We have listed below some of the historic places in Missouri, as well as ideas about things to do in Missouri when you choose the Fulton area as your vacation spot.
Kingdom of Callaway Historical Society: The Historical Society was established in 1960 and currently is housed in the business district of Fulton at 513 Court Street. The museum has displays of important people, places, and events in chronological order since the county was established in 1820. Civil War buffs may learn about the story of the “Kingdom” and view a diorama of the Battle of Moore’s Mill. Children may sample an archeology dig or examine “Grandma's trunk.” Our genealogy library is available for those researching their ancestors. Hours: 10 am to 4 pm Tuesday through Friday, admission free and closed during January. 573-642-0570 email: firstname.lastname@example.org
Churchill Truman Day: On March 5, 1946, Winston Churchill delivered his “Sinews of Peace” speech, later dubbed his “Iron Curtain Speech” in the gymnasium of the college. President Harry S. Truman, who was proud to have Churchill visit his home state, escorted and introduced the former Prime Minister of England to Fulton. Visitors may view movie clips of this event at the Winston Churchill Memorial.
National Churchill Museum: To honor the British statesman, Winston Churchill, and in commemoration of his famous “Iron Curtain” speech given on the Westminster campus, President R.L.D. Davidson proposed the idea of transporting and rebuilding one of Sir Christopher Wren’s churches on the Fulton campus. The church had been partially destroyed during the Blitz of 1940-41. On May 7, 1969, after four years of labor, the memorial was dedicated in the presence of many British and American dignitaries.
Berlin Wall and “Breakthrough”: Former President Ronald Reagan came to Westminster College on November 9, 1990 to help dedicate Edwina Sandys' sculpture “Breakthrough.” Mrs. Sandys, granddaughter of Winston Churchill, created the sculpture from sections of the infamous Berlin Wall. It depicts a man and woman who have “broken through” the barrier to freedom. The sculpture stands to the west of the Churchill Memorial.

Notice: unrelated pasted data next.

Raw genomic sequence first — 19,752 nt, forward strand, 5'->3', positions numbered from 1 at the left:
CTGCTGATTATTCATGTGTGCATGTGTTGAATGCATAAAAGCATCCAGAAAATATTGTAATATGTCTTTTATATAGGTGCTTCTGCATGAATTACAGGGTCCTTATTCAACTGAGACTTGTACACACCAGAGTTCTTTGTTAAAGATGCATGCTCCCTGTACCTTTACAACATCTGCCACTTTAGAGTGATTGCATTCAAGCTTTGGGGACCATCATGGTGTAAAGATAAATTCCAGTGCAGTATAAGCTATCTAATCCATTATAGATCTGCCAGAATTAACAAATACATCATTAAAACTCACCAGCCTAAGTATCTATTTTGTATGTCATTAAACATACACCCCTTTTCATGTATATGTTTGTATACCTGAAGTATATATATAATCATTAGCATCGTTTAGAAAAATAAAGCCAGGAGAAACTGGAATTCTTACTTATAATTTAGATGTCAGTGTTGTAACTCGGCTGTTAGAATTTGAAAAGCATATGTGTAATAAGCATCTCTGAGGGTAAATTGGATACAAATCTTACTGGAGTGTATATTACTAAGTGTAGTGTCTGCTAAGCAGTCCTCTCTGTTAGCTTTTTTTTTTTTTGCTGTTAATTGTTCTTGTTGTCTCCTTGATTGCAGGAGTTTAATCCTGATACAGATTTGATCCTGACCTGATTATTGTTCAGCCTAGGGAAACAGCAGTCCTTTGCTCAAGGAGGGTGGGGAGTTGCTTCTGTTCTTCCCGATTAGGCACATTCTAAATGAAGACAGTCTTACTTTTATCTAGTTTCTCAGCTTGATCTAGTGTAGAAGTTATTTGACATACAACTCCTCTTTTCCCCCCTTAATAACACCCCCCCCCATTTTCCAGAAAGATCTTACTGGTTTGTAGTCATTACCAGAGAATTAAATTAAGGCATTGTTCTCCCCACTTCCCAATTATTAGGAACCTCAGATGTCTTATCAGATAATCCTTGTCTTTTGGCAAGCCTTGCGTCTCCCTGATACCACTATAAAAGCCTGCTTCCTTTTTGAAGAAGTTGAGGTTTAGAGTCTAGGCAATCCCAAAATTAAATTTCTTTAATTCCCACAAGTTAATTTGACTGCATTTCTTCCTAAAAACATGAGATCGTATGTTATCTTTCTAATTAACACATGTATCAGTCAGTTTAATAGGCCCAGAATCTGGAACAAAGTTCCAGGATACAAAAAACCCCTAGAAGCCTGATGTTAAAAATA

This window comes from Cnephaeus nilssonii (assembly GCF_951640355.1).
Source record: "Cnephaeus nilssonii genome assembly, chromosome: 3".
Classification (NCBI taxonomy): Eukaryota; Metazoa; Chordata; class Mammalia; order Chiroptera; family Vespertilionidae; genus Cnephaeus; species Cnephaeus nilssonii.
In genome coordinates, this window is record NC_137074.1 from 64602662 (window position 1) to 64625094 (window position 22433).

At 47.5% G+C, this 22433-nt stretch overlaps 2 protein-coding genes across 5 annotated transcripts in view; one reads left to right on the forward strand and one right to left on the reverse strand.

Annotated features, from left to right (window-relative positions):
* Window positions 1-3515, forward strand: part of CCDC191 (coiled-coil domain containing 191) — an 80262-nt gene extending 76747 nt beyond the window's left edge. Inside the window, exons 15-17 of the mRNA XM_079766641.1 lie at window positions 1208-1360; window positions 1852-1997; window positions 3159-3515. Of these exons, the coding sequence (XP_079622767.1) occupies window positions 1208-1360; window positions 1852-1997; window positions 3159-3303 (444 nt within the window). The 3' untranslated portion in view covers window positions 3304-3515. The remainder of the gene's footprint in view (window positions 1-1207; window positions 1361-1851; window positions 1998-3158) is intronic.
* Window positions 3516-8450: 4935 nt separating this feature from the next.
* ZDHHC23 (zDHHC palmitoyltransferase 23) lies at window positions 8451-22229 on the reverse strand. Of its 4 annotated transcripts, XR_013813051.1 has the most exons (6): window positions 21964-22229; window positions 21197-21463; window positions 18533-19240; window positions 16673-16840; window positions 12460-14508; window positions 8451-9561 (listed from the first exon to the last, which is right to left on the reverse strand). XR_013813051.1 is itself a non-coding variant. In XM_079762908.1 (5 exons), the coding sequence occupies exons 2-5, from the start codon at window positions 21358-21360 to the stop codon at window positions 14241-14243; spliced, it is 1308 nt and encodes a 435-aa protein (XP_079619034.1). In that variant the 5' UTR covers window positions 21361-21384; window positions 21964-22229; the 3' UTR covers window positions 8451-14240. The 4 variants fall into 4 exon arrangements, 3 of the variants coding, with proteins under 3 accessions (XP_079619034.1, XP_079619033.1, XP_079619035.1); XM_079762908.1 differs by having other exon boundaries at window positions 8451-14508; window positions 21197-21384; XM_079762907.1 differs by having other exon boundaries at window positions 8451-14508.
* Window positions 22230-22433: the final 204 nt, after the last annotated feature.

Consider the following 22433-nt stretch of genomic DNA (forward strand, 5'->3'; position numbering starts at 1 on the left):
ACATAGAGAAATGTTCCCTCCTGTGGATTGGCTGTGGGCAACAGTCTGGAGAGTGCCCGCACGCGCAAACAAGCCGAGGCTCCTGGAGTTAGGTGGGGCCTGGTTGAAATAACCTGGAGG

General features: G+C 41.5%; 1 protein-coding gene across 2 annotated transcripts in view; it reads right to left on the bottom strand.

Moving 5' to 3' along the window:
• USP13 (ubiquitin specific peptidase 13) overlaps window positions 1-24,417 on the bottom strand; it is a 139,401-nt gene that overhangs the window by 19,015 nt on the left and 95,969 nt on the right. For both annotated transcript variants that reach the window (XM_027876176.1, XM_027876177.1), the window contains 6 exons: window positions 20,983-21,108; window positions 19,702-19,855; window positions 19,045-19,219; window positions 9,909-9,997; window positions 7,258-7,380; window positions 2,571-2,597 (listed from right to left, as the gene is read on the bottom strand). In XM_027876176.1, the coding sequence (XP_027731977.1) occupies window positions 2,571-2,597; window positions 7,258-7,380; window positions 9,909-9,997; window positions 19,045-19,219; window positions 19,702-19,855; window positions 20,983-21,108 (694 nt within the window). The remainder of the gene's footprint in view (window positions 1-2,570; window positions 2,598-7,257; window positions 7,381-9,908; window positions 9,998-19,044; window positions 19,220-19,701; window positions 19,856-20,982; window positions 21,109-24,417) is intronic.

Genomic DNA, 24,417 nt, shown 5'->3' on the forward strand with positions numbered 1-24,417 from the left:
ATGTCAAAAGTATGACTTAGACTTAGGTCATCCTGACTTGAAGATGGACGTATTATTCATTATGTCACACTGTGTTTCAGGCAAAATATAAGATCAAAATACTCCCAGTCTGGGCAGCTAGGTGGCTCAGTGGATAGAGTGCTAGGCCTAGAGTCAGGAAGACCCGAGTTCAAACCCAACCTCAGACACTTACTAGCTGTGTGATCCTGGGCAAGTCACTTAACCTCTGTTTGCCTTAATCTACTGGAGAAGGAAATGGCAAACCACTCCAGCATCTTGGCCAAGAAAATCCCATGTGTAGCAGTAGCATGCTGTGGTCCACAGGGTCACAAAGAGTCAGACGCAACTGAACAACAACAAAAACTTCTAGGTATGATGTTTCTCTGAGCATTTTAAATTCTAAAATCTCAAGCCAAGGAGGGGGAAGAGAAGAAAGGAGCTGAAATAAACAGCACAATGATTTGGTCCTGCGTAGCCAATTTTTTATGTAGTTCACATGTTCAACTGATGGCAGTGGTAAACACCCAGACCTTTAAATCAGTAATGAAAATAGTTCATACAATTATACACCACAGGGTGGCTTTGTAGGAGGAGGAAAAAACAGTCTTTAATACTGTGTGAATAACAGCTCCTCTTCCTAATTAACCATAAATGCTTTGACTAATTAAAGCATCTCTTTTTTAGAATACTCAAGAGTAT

William Woods University: The Orphan School of the Christian Church was established in 1870 at Camden Point, MO to help educate the orphans left behind after the War between the States. Following a fire, the school relocated to Fulton in 1890. With the financial help of Dr. William S. Woods, the struggling college was freed from debt and renamed in his honor in the fall of 1900. Originally a women’s junior college, William Woods changed to a four-year institution in 1962 and became co-educational in 1997. After establishing a Graduate Studies Program, the college changed its classification to university status in 1993.
Missouri School for the Deaf: Founded in 1851, The Missouri School for the Deaf was established to educate the deaf children living in the state. The school has undergone many changes. Buildings have come and gone, but the history of the institution is preserved in the “Burney L. Fishback, Sr. Memorial Museum” housed in Kerr Hall on the campus located on East 5th Street.
Henry Bellamann/ “Kings Row”: Henry Bellamann (1882-1945) was an author of seven novels, one of which became a successful Hollywood movie, “Kings Row.” An eighth novel was started but completed by his wife after his death. Bellamann was also in the teaching field with several well-known music schools; Juilliard, Grayson College, and Chicora College. He studied piano and music theory in France whenever the chance allowed. The suit worn by actor Ronald Reagan in the movie “Kings Row” is housed at the Chamber of Commerce Office.
Jesse Howard/ Sign Painter: Jesse Howard (1885-1983) was a painter of signs. This was his way of giving a commentary on the current events, especially those that displeased him. He had been making these signs for around twenty years when he was discovered and listed as a “folk artist” in a magazine entitled “Art in America” written in 1968. Jesse called his farm where he displayed his vast and varied array of “artistic” objects, “Sorehead Hill.” The sign painter covered fences and sheds with his signs that, since his death, have been sold and spread across the country. Examples of his work may be seen at the Historical Society’s Museum.
Helen Stephens "The Fulton Flash" (1918-1994): Helen was a young farm gal from Callaway County, who stunned the crowd in Berlin at the 1936 Olympics by running 100 meters in 11.5 seconds, setting a world’s record that wouldn’t be beaten for 24 years. Helen was a local girl discovered in her senior year of high school and participated in the World Olympics between her first and second year at William Woods College. By her death in 1994, she had set a record for the longest athletic career in the world. Many of Helen’s medals and awards are on display in the sports complex named in her honor on the William Woods University campus.
Morris Frederick Bell
(1849-1929): Titled General M.F. Bell from his service during the Spanish American War, Bell was a well-known architect in the state of Missouri. Besides his vast amount of buildings in Callaway County, Bell designed many state college and institutional buildings, business houses, and homes throughout the state. Two of his earliest works after his arrival to Fulton in 1871 still remain a part of the business community, the Palace Hotel and the Masonic Hall (a restaurant). Some of his homes may be seen along the historic districts of East 5th Street, West 7th Street, and Court Street.